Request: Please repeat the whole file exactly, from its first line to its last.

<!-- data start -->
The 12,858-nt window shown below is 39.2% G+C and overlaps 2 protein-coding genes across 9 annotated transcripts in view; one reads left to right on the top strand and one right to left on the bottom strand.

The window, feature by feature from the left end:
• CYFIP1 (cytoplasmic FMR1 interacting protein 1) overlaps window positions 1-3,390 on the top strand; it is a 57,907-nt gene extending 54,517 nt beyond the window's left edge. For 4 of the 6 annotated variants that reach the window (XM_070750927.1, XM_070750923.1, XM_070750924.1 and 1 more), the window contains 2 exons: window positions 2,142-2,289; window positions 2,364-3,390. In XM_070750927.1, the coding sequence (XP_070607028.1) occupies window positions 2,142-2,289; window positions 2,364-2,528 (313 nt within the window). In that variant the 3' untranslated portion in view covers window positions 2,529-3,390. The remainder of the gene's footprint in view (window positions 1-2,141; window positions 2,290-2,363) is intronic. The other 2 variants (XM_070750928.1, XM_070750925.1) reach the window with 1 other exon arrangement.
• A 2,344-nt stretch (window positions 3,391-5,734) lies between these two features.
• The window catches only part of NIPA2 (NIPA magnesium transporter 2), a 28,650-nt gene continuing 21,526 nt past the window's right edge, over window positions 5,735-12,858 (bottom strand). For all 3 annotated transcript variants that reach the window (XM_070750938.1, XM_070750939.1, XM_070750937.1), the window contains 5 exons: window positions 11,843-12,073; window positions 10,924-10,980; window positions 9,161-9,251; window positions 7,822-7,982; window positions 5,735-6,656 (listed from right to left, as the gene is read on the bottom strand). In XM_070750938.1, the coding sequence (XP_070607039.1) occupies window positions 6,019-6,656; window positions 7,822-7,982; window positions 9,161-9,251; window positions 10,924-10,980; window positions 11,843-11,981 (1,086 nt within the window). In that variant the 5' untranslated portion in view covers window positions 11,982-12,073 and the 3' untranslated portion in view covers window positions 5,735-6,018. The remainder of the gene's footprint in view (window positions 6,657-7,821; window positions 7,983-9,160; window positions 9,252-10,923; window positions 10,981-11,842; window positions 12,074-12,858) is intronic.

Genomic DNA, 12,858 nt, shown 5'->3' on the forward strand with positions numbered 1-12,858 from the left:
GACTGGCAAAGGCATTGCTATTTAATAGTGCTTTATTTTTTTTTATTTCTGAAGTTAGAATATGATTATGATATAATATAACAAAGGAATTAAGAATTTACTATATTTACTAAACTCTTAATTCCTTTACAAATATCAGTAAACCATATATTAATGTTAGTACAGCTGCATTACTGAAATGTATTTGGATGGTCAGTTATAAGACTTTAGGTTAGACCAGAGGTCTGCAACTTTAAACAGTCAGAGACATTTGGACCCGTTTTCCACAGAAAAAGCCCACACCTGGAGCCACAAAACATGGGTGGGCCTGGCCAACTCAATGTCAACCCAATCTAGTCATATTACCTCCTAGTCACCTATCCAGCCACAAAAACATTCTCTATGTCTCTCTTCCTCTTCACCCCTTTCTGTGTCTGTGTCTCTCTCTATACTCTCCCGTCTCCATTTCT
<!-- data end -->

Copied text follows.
The 12,858-nt window shown below is 39.2% G+C and overlaps 2 protein-coding genes across 9 annotated transcripts in view; one reads left to right on the top strand and one right to left on the bottom strand.

The window, feature by feature from the left end:
• CYFIP1 (cytoplasmic FMR1 interacting protein 1) overlaps window positions 1-3,390 on the top strand; it is a 57,907-nt gene extending 54,517 nt beyond the window's left edge. For 4 of the 6 annotated variants that reach the window (XM_070750927.1, XM_070750923.1, XM_070750924.1 and 1 more), the window contains 2 exons: window positions 2,142-2,289; window positions 2,364-3,390. In XM_070750927.1, the coding sequence (XP_070607028.1) occupies window positions 2,142-2,289; window positions 2,364-2,528 (313 nt within the window). In that variant the 3' untranslated portion in view covers window positions 2,529-3,390. The remainder of the gene's footprint in view (window positions 1-2,141; window positions 2,290-2,363) is intronic. The other 2 variants (XM_070750928.1, XM_070750925.1) reach the window with 1 other exon arrangement.
• A 2,344-nt stretch (window positions 3,391-5,734) lies between these two features.
• The window catches only part of NIPA2 (NIPA magnesium transporter 2), a 28,650-nt gene continuing 21,526 nt past the window's right edge, over window positions 5,735-12,858 (bottom strand). For all 3 annotated transcript variants that reach the window (XM_070750938.1, XM_070750939.1, XM_070750937.1), the window contains 5 exons: window positions 11,843-12,073; window positions 10,924-10,980; window positions 9,161-9,251; window positions 7,822-7,982; window positions 5,735-6,656 (listed from right to left, as the gene is read on the bottom strand). In XM_070750938.1, the coding sequence (XP_070607039.1) occupies window positions 6,019-6,656; window positions 7,822-7,982; window positions 9,161-9,251; window positions 10,924-10,980; window positions 11,843-11,981 (1,086 nt within the window). In that variant the 5' untranslated portion in view covers window positions 11,982-12,073 and the 3' untranslated portion in view covers window positions 5,735-6,018. The remainder of the gene's footprint in view (window positions 6,657-7,821; window positions 7,983-9,160; window positions 9,252-10,923; window positions 10,981-11,842; window positions 12,074-12,858) is intronic.

Genomic DNA, 12,858 nt, shown 5'->3' on the forward strand with positions numbered 1-12,858 from the left:
GACTGGCAAAGGCATTGCTATTTAATAGTGCTTTATTTTTTTTTATTTCTGAAGTTAGAATATGATTATGATATAATATAACAAAGGAATTAAGAATTTACTATATTTACTAAACTCTTAATTCCTTTACAAATATCAGTAAACCATATATTAATGTTAGTACAGCTGCATTACTGAAATGTATTTGGATGGTCAGTTATAAGACTTTAGGTTAGACCAGAGGTCTGCAACTTTAAACAGTCAGAGACATTTGGACCCGTTTTCCACAGAAAAAGCCCACACCTGGAGCCACAAAACATGGGTGGGCCTGGCCAACTCAATGTCAACCCAATCTAGTCATATTACCTCCTAGTCACCTATCCAGCCACAAAAACATTCTCTATGTCTCTCTTCCTCTTCACCCCTTTCTGTGTCTGTGTCTCTCTCTATACTCTCCCGTCTCCATTTCT